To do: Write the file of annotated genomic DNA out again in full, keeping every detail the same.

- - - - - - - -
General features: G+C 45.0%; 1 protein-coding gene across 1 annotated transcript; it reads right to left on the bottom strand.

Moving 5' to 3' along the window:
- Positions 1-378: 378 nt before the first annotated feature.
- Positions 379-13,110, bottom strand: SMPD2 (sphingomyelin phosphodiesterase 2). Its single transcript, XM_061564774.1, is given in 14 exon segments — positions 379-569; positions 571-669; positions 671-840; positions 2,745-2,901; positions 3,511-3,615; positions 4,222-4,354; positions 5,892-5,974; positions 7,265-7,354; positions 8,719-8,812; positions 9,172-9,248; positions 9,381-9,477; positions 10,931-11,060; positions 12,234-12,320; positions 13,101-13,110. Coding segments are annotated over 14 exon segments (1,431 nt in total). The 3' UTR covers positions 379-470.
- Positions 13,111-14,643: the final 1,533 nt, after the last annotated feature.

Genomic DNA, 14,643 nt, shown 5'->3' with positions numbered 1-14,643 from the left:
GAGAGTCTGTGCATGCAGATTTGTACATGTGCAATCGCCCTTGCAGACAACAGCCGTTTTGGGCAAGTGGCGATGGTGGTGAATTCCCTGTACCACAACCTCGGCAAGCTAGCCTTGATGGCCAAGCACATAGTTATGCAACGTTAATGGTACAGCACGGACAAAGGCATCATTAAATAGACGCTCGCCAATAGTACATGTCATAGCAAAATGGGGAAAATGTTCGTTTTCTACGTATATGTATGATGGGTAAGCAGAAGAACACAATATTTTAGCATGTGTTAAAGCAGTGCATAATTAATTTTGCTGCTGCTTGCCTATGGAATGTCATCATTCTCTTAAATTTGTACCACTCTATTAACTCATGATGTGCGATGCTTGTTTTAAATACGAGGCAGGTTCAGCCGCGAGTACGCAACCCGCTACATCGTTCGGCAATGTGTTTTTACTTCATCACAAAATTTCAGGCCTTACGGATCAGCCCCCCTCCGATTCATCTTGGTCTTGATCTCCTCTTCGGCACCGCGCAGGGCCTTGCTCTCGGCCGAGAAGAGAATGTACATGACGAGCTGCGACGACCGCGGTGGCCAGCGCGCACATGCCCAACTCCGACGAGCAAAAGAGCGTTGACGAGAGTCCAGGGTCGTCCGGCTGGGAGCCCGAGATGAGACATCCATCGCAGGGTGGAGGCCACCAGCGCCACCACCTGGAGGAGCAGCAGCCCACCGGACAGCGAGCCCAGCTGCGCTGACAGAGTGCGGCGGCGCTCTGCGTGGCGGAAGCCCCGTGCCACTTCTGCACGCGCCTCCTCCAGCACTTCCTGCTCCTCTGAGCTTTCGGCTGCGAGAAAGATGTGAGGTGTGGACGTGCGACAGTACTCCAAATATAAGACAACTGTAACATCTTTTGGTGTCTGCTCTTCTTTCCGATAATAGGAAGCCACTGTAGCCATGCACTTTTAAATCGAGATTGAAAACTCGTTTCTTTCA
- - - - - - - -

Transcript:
General features: G+C 45.0%; 1 protein-coding gene across 1 annotated transcript; it reads right to left on the bottom strand.

Moving 5' to 3' along the window:
- Positions 1-378: 378 nt before the first annotated feature.
- Positions 379-13,110, bottom strand: SMPD2 (sphingomyelin phosphodiesterase 2). Its single transcript, XM_061564774.1, is given in 14 exon segments — positions 379-569; positions 571-669; positions 671-840; positions 2,745-2,901; positions 3,511-3,615; positions 4,222-4,354; positions 5,892-5,974; positions 7,265-7,354; positions 8,719-8,812; positions 9,172-9,248; positions 9,381-9,477; positions 10,931-11,060; positions 12,234-12,320; positions 13,101-13,110. Coding segments are annotated over 14 exon segments (1,431 nt in total). The 3' UTR covers positions 379-470.
- Positions 13,111-14,643: the final 1,533 nt, after the last annotated feature.

Genomic DNA, 14,643 nt, shown 5'->3' with positions numbered 1-14,643 from the left:
GAGAGTCTGTGCATGCAGATTTGTACATGTGCAATCGCCCTTGCAGACAACAGCCGTTTTGGGCAAGTGGCGATGGTGGTGAATTCCCTGTACCACAACCTCGGCAAGCTAGCCTTGATGGCCAAGCACATAGTTATGCAACGTTAATGGTACAGCACGGACAAAGGCATCATTAAATAGACGCTCGCCAATAGTACATGTCATAGCAAAATGGGGAAAATGTTCGTTTTCTACGTATATGTATGATGGGTAAGCAGAAGAACACAATATTTTAGCATGTGTTAAAGCAGTGCATAATTAATTTTGCTGCTGCTTGCCTATGGAATGTCATCATTCTCTTAAATTTGTACCACTCTATTAACTCATGATGTGCGATGCTTGTTTTAAATACGAGGCAGGTTCAGCCGCGAGTACGCAACCCGCTACATCGTTCGGCAATGTGTTTTTACTTCATCACAAAATTTCAGGCCTTACGGATCAGCCCCCCTCCGATTCATCTTGGTCTTGATCTCCTCTTCGGCACCGCGCAGGGCCTTGCTCTCGGCCGAGAAGAGAATGTACATGACGAGCTGCGACGACCGCGGTGGCCAGCGCGCACATGCCCAACTCCGACGAGCAAAAGAGCGTTGACGAGAGTCCAGGGTCGTCCGGCTGGGAGCCCGAGATGAGACATCCATCGCAGGGTGGAGGCCACCAGCGCCACCACCTGGAGGAGCAGCAGCCCACCGGACAGCGAGCCCAGCTGCGCTGACAGAGTGCGGCGGCGCTCTGCGTGGCGGAAGCCCCGTGCCACTTCTGCACGCGCCTCCTCCAGCACTTCCTGCTCCTCTGAGCTTTCGGCTGCGAGAAAGATGTGAGGTGTGGACGTGCGACAGTACTCCAAATATAAGACAACTGTAACATCTTTTGGTGTCTGCTCTTCTTTCCGATAATAGGAAGCCACTGTAGCCATGCACTTTTAAATCGAGATTGAAAACTCGTTTCTTTCA